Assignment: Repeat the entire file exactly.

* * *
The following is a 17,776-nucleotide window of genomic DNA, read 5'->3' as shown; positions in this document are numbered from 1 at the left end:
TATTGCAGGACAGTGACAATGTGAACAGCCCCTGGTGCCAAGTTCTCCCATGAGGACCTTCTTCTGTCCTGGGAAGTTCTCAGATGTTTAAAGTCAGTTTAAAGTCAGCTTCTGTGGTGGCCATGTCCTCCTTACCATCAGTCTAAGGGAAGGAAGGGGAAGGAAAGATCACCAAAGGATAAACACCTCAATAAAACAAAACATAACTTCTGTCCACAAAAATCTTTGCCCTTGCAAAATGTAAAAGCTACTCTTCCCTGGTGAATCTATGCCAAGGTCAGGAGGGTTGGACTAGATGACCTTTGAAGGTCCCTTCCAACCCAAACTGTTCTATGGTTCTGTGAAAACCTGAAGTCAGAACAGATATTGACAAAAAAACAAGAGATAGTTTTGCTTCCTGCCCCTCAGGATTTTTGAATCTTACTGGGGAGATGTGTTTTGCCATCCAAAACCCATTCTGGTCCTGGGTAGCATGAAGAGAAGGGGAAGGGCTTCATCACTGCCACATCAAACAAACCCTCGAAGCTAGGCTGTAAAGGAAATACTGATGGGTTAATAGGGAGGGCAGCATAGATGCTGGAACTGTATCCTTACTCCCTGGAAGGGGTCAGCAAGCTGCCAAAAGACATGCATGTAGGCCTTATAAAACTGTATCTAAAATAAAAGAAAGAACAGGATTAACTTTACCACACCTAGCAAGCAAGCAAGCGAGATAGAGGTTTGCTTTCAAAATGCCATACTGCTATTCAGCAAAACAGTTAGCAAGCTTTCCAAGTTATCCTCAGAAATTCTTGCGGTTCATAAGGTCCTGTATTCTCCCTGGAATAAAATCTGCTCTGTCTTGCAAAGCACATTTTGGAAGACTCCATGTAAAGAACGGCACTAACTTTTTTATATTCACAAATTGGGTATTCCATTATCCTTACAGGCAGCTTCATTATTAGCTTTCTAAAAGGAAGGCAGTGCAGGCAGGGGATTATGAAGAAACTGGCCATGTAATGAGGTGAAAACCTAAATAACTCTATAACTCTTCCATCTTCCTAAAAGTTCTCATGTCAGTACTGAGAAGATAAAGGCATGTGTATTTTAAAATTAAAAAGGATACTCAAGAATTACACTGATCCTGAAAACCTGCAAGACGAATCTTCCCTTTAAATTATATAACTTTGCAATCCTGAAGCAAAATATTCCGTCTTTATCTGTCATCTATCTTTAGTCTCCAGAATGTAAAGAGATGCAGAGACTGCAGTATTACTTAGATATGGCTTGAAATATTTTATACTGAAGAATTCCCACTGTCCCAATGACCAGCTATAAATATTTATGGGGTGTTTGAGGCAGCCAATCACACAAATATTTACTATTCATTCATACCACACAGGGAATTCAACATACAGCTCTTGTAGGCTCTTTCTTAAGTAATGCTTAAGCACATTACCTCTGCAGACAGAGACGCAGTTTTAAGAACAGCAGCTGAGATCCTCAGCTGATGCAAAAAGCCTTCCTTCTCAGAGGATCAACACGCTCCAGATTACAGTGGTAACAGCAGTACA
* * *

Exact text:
The following is a 17,776-nucleotide window of genomic DNA, read 5'->3' as shown; positions in this document are numbered from 1 at the left end:
TATTGCAGGACAGTGACAATGTGAACAGCCCCTGGTGCCAAGTTCTCCCATGAGGACCTTCTTCTGTCCTGGGAAGTTCTCAGATGTTTAAAGTCAGTTTAAAGTCAGCTTCTGTGGTGGCCATGTCCTCCTTACCATCAGTCTAAGGGAAGGAAGGGGAAGGAAAGATCACCAAAGGATAAACACCTCAATAAAACAAAACATAACTTCTGTCCACAAAAATCTTTGCCCTTGCAAAATGTAAAAGCTACTCTTCCCTGGTGAATCTATGCCAAGGTCAGGAGGGTTGGACTAGATGACCTTTGAAGGTCCCTTCCAACCCAAACTGTTCTATGGTTCTGTGAAAACCTGAAGTCAGAACAGATATTGACAAAAAAACAAGAGATAGTTTTGCTTCCTGCCCCTCAGGATTTTTGAATCTTACTGGGGAGATGTGTTTTGCCATCCAAAACCCATTCTGGTCCTGGGTAGCATGAAGAGAAGGGGAAGGGCTTCATCACTGCCACATCAAACAAACCCTCGAAGCTAGGCTGTAAAGGAAATACTGATGGGTTAATAGGGAGGGCAGCATAGATGCTGGAACTGTATCCTTACTCCCTGGAAGGGGTCAGCAAGCTGCCAAAAGACATGCATGTAGGCCTTATAAAACTGTATCTAAAATAAAAGAAAGAACAGGATTAACTTTACCACACCTAGCAAGCAAGCAAGCGAGATAGAGGTTTGCTTTCAAAATGCCATACTGCTATTCAGCAAAACAGTTAGCAAGCTTTCCAAGTTATCCTCAGAAATTCTTGCGGTTCATAAGGTCCTGTATTCTCCCTGGAATAAAATCTGCTCTGTCTTGCAAAGCACATTTTGGAAGACTCCATGTAAAGAACGGCACTAACTTTTTTATATTCACAAATTGGGTATTCCATTATCCTTACAGGCAGCTTCATTATTAGCTTTCTAAAAGGAAGGCAGTGCAGGCAGGGGATTATGAAGAAACTGGCCATGTAATGAGGTGAAAACCTAAATAACTCTATAACTCTTCCATCTTCCTAAAAGTTCTCATGTCAGTACTGAGAAGATAAAGGCATGTGTATTTTAAAATTAAAAAGGATACTCAAGAATTACACTGATCCTGAAAACCTGCAAGACGAATCTTCCCTTTAAATTATATAACTTTGCAATCCTGAAGCAAAATATTCCGTCTTTATCTGTCATCTATCTTTAGTCTCCAGAATGTAAAGAGATGCAGAGACTGCAGTATTACTTAGATATGGCTTGAAATATTTTATACTGAAGAATTCCCACTGTCCCAATGACCAGCTATAAATATTTATGGGGTGTTTGAGGCAGCCAATCACACAAATATTTACTATTCATTCATACCACACAGGGAATTCAACATACAGCTCTTGTAGGCTCTTTCTTAAGTAATGCTTAAGCACATTACCTCTGCAGACAGAGACGCAGTTTTAAGAACAGCAGCTGAGATCCTCAGCTGATGCAAAAAGCCTTCCTTCTCAGAGGATCAACACGCTCCAGATTACAGTGGTAACAGCAGTACA